Fruit Bag

Yesterday I went with Ella, Anna and Cyrille(most of my crew)to the Rijksmuseum. It was the first time I visited since the reopening after their major 10 year renovation, and what a place it is! Walking in there is like standing in front of a buffet table with all of my favorite foods, knowing that putting them all on my plate and eating them will not allow me to appreciate their full value. I opted to enter into the Middle Ages and make my way up, aware that it would be hard to continue past the Dutch Renaissance or the Golden Age because I just love that period so much; I knew that continuing to look around past this period would be like putting more food on my plate after having eaten my most favorite dessert.
I have grown to really enjoy the art of Middle Ages, their wacky sense of perspective is something that I find totally puzzling as well as humorous. I find it hard to believe that they really saw the world the way they portrayed it: baby Jesuses with muscular bodies, or very skinny and not at all baby-like, vacant facial expressions and landscapes with no realistic sense of perspective. I know that there are different theories as to why Medieval artist didn’t make use of 3D, but the fact that most people believed that the world was flat makes sense to me given their one dimensional depiction of the world. Nevertheless I find their pious representations, their use of colors(specially gold) and the child like depictions very beautiful and touching, specially knowing the horrors that society was enduring at the time where rampant diseases like the plague, extreme poverty and starvation must have been causing unbearable suffering.

For Dutch 16th century art I have no words, and I will not try to describe its beauty and skills and the emotions and insight which it invokes. One thing that I have noticed in the Dutch Renaissance paintings is the relationship to foods, how detailed and prominent foods are depicted and the emotions around it. These are some of amazing paintings I saw yesterday which left me with a sense of awe for humanity.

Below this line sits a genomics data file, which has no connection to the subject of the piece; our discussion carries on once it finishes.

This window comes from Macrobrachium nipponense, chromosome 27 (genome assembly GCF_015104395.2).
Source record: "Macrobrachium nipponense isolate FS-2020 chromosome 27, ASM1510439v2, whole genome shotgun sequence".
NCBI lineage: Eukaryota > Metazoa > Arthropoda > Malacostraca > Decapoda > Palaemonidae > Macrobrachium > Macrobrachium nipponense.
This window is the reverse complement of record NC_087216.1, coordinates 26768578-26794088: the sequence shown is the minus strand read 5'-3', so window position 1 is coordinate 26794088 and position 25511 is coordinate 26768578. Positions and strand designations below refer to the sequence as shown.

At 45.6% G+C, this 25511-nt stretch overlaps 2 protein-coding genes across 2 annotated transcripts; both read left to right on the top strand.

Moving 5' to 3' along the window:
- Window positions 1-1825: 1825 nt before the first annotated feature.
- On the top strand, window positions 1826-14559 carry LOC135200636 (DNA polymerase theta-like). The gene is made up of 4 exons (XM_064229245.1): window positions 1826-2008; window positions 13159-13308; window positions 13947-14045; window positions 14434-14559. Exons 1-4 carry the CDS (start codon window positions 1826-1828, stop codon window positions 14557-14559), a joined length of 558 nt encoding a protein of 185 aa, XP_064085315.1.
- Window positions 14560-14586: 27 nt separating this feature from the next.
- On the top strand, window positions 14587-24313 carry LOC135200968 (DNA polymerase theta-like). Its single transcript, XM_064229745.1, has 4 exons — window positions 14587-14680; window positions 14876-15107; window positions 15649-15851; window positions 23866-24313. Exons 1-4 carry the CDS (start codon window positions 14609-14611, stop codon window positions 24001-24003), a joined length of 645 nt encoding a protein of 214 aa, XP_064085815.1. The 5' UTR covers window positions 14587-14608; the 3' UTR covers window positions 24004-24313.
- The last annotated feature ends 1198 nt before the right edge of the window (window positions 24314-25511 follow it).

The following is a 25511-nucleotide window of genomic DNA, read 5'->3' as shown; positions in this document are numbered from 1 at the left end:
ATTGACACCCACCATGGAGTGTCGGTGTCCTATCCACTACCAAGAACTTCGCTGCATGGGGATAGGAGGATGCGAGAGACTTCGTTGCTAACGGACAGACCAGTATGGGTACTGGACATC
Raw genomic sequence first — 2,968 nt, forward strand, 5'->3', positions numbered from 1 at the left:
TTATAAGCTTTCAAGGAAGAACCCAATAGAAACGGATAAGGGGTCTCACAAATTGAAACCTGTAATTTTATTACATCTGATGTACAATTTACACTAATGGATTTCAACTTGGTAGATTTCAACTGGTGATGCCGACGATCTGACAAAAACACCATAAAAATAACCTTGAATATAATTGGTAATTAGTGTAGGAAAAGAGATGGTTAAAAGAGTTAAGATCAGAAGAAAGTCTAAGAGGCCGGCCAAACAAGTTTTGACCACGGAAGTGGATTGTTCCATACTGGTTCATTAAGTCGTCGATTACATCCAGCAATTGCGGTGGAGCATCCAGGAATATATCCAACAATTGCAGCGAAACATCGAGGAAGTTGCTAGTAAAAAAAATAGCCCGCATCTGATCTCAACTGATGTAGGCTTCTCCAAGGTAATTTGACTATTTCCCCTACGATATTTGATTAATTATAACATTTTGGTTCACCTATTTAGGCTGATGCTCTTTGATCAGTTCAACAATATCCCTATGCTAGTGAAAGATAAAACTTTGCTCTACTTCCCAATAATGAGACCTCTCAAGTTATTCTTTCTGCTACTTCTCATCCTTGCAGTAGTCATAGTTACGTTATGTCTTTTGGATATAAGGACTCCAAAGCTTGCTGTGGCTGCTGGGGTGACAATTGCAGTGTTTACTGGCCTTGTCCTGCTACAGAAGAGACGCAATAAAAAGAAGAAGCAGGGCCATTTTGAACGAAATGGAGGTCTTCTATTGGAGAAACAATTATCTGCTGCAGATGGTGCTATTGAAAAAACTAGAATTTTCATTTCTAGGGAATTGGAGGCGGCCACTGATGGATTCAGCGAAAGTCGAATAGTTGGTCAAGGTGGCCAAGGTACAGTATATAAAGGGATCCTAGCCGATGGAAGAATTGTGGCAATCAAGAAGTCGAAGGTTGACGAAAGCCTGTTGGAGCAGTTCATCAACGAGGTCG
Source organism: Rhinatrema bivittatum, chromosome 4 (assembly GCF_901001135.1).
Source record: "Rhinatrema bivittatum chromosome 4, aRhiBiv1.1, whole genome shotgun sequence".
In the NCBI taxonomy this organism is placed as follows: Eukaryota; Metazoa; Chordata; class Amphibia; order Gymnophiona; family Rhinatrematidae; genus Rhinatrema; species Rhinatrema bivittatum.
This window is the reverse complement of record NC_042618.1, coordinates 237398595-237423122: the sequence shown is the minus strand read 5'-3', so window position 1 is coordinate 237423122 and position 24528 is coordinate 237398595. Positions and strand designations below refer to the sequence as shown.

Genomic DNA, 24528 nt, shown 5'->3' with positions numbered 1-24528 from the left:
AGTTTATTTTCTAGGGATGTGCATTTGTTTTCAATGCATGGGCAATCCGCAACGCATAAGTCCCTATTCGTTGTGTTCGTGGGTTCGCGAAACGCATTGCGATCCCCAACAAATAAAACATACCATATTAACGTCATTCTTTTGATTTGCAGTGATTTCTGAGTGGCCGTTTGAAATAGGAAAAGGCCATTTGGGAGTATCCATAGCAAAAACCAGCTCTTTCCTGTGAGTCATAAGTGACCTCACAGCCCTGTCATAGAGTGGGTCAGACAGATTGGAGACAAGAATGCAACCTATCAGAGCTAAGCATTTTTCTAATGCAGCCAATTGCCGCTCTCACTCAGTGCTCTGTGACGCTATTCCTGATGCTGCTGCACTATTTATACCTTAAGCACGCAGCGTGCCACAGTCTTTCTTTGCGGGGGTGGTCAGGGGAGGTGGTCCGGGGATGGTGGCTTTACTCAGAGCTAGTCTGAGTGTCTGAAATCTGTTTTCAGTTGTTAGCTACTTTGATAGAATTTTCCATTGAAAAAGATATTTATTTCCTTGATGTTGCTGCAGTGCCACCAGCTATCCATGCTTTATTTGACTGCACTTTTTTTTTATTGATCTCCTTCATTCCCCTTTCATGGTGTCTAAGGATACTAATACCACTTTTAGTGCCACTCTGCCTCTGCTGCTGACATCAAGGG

Once back home we had a simple dinner which we finished with a quick and simple dessert, something which one of the characters in one of those old paintings could have made. The Fruit Bag doesn’t use pie forms or anything else besides fruit and a dough, and yes in the Dutch Renaissance they would have used butter and not coconut oil.
Anyway, if you come to Holland you may not leave without paying the Rijksmuseum a visit, and who knows, if you come in october you may be right on time for Pop-up Restaurant Amsterdam’s Oktoberfest.
20130712-211325.jpgWillem Claeszoon Heda-Still life with Gilt Goblet-(notice the light almost refined color of the bread)

20130712-211905.jpgNicolas Maes-Old Woman in Prayer-

2 cups spelt flour
1 tsp salt
1 tbs arrowroot
1/2 cup coconut oil
1/4-1/2 cup cold water
4 tbs coconut sugar

-mix all dry ingredients in a bowl
-add coconut oil and work with a fork until it looks sandy
-add the water little by little until the dough forms into a ball
-wrap it in plastic and refrigerate while making the filling

5-6 apples cored and cut in small cubes
1 cup frozen cherries
4 tbs coconut sugar
1tsp arrowroot
grated lemon peel from one lemon
1/4 cup roasted almonds

-mix everything in a bowl
-roll out the dough into a flat circle
-place filling starting in the center of the circle
-fold the sides leaving some of the filling showing in the center
-bake at 180* C until the pastry is done(about 20 minutes)

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